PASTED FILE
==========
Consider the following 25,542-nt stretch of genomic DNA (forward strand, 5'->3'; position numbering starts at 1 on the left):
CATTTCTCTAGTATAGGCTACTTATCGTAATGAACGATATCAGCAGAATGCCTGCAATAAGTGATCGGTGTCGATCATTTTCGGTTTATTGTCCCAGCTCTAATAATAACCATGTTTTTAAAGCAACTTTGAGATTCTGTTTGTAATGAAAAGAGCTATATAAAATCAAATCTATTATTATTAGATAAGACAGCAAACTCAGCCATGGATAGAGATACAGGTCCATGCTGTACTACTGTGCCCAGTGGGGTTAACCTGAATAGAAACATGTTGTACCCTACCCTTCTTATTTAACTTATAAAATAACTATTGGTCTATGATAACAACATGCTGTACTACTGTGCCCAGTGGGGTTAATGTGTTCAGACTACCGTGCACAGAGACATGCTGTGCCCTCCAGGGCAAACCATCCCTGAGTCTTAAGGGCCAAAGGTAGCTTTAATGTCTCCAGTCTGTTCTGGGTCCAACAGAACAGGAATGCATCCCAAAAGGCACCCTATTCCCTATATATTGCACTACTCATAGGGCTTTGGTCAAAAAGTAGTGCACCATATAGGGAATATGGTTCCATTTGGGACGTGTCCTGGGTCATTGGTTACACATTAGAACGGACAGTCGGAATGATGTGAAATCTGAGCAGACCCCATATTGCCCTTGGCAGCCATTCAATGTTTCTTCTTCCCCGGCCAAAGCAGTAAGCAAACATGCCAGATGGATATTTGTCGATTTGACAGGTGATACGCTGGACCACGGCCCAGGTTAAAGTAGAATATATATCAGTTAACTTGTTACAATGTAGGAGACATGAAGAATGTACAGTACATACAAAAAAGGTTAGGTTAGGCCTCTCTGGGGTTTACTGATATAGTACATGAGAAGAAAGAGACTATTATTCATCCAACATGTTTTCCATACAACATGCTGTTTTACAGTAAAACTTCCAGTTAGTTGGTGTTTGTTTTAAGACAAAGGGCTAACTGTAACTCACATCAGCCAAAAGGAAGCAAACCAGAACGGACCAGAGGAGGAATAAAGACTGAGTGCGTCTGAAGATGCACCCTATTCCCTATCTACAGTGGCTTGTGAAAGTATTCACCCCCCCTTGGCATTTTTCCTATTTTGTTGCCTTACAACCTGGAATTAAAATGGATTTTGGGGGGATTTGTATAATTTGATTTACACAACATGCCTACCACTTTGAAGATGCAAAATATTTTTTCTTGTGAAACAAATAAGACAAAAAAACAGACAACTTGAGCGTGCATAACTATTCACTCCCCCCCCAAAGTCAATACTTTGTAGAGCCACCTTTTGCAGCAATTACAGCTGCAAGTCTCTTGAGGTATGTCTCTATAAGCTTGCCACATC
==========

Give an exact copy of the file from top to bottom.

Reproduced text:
Consider the following 25,542-nt stretch of genomic DNA (forward strand, 5'->3'; position numbering starts at 1 on the left):
CATTTCTCTAGTATAGGCTACTTATCGTAATGAACGATATCAGCAGAATGCCTGCAATAAGTGATCGGTGTCGATCATTTTCGGTTTATTGTCCCAGCTCTAATAATAACCATGTTTTTAAAGCAACTTTGAGATTCTGTTTGTAATGAAAAGAGCTATATAAAATCAAATCTATTATTATTAGATAAGACAGCAAACTCAGCCATGGATAGAGATACAGGTCCATGCTGTACTACTGTGCCCAGTGGGGTTAACCTGAATAGAAACATGTTGTACCCTACCCTTCTTATTTAACTTATAAAATAACTATTGGTCTATGATAACAACATGCTGTACTACTGTGCCCAGTGGGGTTAATGTGTTCAGACTACCGTGCACAGAGACATGCTGTGCCCTCCAGGGCAAACCATCCCTGAGTCTTAAGGGCCAAAGGTAGCTTTAATGTCTCCAGTCTGTTCTGGGTCCAACAGAACAGGAATGCATCCCAAAAGGCACCCTATTCCCTATATATTGCACTACTCATAGGGCTTTGGTCAAAAAGTAGTGCACCATATAGGGAATATGGTTCCATTTGGGACGTGTCCTGGGTCATTGGTTACACATTAGAACGGACAGTCGGAATGATGTGAAATCTGAGCAGACCCCATATTGCCCTTGGCAGCCATTCAATGTTTCTTCTTCCCCGGCCAAAGCAGTAAGCAAACATGCCAGATGGATATTTGTCGATTTGACAGGTGATACGCTGGACCACGGCCCAGGTTAAAGTAGAATATATATCAGTTAACTTGTTACAATGTAGGAGACATGAAGAATGTACAGTACATACAAAAAAGGTTAGGTTAGGCCTCTCTGGGGTTTACTGATATAGTACATGAGAAGAAAGAGACTATTATTCATCCAACATGTTTTCCATACAACATGCTGTTTTACAGTAAAACTTCCAGTTAGTTGGTGTTTGTTTTAAGACAAAGGGCTAACTGTAACTCACATCAGCCAAAAGGAAGCAAACCAGAACGGACCAGAGGAGGAATAAAGACTGAGTGCGTCTGAAGATGCACCCTATTCCCTATCTACAGTGGCTTGTGAAAGTATTCACCCCCCCTTGGCATTTTTCCTATTTTGTTGCCTTACAACCTGGAATTAAAATGGATTTTGGGGGGATTTGTATAATTTGATTTACACAACATGCCTACCACTTTGAAGATGCAAAATATTTTTTCTTGTGAAACAAATAAGACAAAAAAACAGACAACTTGAGCGTGCATAACTATTCACTCCCCCCCCAAAGTCAATACTTTGTAGAGCCACCTTTTGCAGCAATTACAGCTGCAAGTCTCTTGAGGTATGTCTCTATAAGCTTGCCACATC